Continue reading to learn more about 1968 Porsche 908 Works Short-Tail Coupe..
1970 Porsche 908
Introduced in 1968, the Porsche 908 was created as Stuttgart’s more-focused shot at competition success in the FIA’s Group 6 Prototype-Sports Cars class. The car is simple and completely stripped of any fluff whatsoever. Outside, the 908 gets a short, flat body made from fiberglass (both coupe and spyder variants were created), as well as simplified aerodynamics. The driver sits very far forward, his or her feet hanging ahead of the front axle to make room for the 3.0-liter flat-eight engine. With as much as 350 horses on tap, the 1,100-pound 908 was basically like a big racing kart, beating its heavier, more powerful competition on the twisty, more narrow tracks of the sports car series.
Continue reading to learn more about the Porsche 908.
2017 Porsche 911 RSR
Truth be told, Porsche did decent with its racing program for the 2015 FIA GTE season, but the German brand decided to sit out the 2016 season to prepare for 2017. Since we’ve last seen Porsche in GTE, the brand has been busy building its new GTE racer for the 2017 season. The new 911 RSR has been put through the paces on various tracks around the world, with a majority of the Porsche Works drivers getting behind the wheel at one time or another – a feat that’s quite rare in the development stage. But, it’s paying off well, and it looks like the new RSR is ready to take on the competition. It needed a break, though, so Porsche saw fit to show it off at the L.A. Auto Show, and boy does it look ready. With up to 510 horsepower on tap and, real driver assistance systems (a first,) and an improved body panel mounting, this racer will not only be ready to devour the competition and keep its driver safe, but can be serviced easily mid-race thanks new quick-release fasteners that are used for mounting a majority of the body panels.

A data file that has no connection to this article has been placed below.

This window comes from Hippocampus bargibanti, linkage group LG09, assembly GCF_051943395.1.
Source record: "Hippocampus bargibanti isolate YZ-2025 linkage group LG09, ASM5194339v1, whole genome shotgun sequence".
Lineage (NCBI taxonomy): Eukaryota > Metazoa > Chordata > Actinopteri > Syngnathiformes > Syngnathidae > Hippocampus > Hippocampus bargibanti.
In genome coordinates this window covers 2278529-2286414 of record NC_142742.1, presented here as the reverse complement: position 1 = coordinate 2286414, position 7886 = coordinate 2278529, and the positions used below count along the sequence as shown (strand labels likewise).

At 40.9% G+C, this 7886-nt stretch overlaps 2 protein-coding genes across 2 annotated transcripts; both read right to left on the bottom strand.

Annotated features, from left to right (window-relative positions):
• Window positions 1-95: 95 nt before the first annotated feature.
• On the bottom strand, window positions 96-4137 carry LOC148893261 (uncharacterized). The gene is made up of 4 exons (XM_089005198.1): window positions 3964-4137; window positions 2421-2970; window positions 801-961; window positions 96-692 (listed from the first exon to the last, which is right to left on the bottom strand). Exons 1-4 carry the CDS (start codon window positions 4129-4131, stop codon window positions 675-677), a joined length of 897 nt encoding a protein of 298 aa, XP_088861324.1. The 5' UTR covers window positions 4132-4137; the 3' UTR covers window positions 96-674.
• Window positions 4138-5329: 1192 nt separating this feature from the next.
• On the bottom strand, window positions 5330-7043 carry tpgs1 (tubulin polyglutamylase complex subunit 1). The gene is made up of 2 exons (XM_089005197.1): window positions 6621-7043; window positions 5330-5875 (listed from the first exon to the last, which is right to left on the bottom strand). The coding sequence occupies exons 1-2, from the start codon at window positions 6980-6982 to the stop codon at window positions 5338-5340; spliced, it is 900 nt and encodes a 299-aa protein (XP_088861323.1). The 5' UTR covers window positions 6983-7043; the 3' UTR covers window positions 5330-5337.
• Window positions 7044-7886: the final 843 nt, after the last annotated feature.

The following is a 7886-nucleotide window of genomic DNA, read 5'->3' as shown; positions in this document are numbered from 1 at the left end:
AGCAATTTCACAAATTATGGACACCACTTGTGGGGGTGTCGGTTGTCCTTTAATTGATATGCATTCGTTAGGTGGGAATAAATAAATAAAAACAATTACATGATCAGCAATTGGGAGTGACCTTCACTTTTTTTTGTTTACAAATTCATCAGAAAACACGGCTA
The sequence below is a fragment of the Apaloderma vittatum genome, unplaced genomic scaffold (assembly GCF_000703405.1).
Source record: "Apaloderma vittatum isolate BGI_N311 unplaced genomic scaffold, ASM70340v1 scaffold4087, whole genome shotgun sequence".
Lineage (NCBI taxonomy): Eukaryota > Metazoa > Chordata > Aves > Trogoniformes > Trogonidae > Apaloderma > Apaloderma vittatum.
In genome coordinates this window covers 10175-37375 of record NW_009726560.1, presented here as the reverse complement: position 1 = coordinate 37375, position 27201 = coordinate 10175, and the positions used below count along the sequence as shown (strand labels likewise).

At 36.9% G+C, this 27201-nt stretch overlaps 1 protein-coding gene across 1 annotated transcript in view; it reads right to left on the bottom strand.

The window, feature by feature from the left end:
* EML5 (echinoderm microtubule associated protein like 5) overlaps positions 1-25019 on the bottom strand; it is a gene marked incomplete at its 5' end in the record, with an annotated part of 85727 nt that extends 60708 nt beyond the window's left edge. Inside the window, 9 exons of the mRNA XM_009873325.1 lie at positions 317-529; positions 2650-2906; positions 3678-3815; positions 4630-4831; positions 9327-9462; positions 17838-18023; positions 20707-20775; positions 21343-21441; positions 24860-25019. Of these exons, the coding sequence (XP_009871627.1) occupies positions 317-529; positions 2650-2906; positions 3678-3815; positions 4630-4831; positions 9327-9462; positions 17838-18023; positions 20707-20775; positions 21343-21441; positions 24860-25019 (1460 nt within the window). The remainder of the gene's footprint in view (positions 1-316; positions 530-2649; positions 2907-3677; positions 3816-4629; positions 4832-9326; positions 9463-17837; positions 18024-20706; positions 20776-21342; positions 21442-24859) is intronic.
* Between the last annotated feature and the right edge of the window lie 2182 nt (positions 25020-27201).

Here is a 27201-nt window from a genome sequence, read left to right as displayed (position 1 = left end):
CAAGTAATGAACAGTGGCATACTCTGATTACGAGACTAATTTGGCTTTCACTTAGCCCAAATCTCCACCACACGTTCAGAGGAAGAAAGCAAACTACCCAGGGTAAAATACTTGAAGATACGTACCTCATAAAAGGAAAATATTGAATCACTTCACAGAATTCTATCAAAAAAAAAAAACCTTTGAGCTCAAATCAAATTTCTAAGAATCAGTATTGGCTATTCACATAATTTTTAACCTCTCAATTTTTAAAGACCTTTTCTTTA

On top of that, the Porsche gets an all-new body wrap. It still sports the traditional white, red, and black color scheme, but features the new factory design and, from a birds-eye point of view, showcases the silhouette of a Porsche emblem. Pretty cool, huh? In 2017, the new RSR will see some 140 hours of track time over 19 different outings in the FIA World Endurance Championship, including the 24 Hours of Le Mans and the well-respected IMSA Weathertech Championship. The new RSR has a lot of work ahead of it, but as you can see from the photos that we took at the L.A. Auto Show, it’s more than prepared.
With that said, let’s take a closer look at Porsche’s new racer before the 2017 season kicks off, and we’re too busy watching it fight on the track to pay attention to the finer details.
Continue reading to learn more about the Porsche 911 RSR.
2017 Porsche 911 GT3 Cup
The current-generation Porsche 911, known as the 991, was introduced in 2011. Penned by Michael Mauer, it features an evolutionary design and rides on an entirely new platform, only the third since the nameplate’s introduction back in 1963. In 2016, Porsche launched the so-called second-generation 991 (dubbed 991.2), essentially a facelift with revised exterior features and new drivetrains.
Along with the facelift, Porsche has developed a revised version of the current 911 GT3 Cup. Based on the RS, the GT3 Cup is a track-only vehicle that’s available to privateers competing in the one-make series that Porsche organizes globally. The new race car received exterior updates similar to the road-going 991.2 911, new safety features, and a brand-new engine under the hood.